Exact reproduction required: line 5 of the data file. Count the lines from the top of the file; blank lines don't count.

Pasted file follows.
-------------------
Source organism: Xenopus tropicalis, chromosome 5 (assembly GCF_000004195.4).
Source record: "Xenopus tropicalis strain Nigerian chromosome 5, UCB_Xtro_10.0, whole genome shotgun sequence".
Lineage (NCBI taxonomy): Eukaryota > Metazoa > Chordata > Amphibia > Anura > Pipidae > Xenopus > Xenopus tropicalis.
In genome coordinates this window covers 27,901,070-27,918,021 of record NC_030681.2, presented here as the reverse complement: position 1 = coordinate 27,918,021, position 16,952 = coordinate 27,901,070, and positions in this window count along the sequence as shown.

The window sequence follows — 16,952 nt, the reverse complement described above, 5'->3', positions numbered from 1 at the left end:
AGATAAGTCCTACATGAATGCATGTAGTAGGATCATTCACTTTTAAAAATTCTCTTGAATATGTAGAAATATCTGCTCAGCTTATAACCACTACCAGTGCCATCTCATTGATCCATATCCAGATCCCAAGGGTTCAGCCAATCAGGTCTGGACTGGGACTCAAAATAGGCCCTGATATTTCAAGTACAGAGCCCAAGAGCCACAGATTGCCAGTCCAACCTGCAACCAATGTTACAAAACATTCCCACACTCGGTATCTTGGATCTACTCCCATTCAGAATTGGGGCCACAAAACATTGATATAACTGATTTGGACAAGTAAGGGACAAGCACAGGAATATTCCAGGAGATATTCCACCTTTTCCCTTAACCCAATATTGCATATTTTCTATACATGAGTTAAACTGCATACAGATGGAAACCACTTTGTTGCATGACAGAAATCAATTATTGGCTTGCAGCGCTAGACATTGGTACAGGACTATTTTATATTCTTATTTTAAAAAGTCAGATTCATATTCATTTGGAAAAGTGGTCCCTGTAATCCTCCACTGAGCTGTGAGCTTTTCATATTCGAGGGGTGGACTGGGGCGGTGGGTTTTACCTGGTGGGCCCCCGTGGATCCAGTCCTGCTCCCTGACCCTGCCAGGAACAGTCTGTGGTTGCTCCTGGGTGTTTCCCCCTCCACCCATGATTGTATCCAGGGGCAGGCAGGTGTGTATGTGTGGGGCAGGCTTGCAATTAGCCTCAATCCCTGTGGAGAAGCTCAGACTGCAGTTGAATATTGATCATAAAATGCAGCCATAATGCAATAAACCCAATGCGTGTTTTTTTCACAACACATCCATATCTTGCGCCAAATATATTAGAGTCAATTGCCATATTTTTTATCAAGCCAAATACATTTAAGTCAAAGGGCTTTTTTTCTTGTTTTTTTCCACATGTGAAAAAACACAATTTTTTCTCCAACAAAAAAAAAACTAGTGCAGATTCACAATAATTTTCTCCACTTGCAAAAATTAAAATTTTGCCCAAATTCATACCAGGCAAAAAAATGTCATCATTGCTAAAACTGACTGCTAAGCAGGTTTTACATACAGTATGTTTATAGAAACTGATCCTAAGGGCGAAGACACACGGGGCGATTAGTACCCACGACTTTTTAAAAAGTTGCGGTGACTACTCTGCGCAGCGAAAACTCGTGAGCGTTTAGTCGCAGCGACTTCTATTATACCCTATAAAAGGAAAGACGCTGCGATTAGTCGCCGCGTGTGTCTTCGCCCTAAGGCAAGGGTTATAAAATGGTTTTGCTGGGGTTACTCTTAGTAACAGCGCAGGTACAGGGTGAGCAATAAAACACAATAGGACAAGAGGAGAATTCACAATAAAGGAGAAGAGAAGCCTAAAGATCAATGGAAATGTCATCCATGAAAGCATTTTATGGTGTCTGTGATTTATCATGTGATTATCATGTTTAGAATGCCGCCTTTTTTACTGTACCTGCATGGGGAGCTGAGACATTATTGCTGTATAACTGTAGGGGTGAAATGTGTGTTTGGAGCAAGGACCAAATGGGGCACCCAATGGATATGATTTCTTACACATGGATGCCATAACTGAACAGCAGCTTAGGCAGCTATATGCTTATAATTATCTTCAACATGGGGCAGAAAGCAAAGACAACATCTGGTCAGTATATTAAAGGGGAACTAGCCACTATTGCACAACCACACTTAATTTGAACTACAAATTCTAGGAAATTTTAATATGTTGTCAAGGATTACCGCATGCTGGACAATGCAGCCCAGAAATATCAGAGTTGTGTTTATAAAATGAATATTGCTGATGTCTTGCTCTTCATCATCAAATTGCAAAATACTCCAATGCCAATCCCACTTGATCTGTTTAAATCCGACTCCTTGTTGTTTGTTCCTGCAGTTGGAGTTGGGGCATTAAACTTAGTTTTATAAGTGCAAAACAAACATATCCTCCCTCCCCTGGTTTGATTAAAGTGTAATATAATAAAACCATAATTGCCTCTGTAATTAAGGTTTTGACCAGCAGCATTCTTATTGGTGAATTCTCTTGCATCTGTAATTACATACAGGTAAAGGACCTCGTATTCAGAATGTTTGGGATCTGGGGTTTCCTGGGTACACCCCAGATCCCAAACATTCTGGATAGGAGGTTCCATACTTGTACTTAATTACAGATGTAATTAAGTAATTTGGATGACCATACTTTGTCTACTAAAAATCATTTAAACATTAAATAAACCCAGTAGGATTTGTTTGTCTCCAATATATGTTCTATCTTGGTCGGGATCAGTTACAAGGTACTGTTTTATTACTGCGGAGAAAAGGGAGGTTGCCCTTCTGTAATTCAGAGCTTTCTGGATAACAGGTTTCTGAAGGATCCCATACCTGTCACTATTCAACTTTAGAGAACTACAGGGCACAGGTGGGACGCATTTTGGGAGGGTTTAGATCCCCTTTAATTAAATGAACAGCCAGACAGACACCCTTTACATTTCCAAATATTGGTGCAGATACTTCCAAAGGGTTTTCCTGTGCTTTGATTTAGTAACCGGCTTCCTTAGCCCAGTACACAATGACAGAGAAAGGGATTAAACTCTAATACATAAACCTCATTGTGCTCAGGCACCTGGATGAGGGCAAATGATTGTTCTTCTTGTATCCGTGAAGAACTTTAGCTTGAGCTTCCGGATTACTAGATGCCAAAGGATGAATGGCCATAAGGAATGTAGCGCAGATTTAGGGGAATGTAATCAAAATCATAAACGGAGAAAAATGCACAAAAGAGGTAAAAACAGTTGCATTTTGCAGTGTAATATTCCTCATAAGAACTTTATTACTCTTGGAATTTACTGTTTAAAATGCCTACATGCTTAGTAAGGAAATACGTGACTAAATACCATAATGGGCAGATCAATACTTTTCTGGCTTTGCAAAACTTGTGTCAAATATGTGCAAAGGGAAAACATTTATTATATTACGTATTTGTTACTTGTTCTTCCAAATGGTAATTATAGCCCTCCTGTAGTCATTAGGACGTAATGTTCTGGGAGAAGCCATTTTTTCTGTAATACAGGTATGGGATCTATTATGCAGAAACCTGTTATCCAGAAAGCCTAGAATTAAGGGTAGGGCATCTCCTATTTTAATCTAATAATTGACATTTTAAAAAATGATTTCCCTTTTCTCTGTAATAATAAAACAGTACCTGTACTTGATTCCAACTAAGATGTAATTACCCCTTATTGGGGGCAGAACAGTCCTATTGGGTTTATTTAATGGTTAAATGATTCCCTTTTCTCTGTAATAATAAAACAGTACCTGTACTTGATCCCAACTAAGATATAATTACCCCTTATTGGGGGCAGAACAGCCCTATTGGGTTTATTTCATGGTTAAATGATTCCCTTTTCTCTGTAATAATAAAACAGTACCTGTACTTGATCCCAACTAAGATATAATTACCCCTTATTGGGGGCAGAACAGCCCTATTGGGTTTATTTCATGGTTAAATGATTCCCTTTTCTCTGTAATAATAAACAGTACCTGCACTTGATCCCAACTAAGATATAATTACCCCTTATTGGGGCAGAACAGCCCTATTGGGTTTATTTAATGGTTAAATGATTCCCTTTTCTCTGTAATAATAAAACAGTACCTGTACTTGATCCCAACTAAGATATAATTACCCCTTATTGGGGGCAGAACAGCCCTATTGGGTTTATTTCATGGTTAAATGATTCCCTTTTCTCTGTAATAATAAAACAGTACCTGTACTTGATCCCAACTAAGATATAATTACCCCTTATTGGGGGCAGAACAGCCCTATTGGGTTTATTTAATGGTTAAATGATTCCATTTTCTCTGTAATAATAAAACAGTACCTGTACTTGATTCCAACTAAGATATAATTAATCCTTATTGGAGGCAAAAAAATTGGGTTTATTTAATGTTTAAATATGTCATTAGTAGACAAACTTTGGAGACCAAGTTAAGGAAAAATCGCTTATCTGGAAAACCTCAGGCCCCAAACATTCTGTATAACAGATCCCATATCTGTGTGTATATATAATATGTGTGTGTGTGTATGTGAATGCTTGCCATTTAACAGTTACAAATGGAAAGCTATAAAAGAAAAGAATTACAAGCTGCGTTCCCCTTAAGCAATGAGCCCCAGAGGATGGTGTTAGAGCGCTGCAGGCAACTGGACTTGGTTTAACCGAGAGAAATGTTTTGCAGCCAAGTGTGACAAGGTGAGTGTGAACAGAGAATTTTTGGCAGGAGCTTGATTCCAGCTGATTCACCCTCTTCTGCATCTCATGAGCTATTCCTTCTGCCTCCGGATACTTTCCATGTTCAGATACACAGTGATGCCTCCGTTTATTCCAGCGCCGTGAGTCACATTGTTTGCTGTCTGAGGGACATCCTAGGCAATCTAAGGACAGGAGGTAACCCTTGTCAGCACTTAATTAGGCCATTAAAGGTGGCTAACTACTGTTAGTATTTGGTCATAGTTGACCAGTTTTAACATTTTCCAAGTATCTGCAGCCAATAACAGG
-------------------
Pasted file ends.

The window sequence follows — 16,952 nt, the reverse complement described above, 5'->3', positions numbered from 1 at the left end: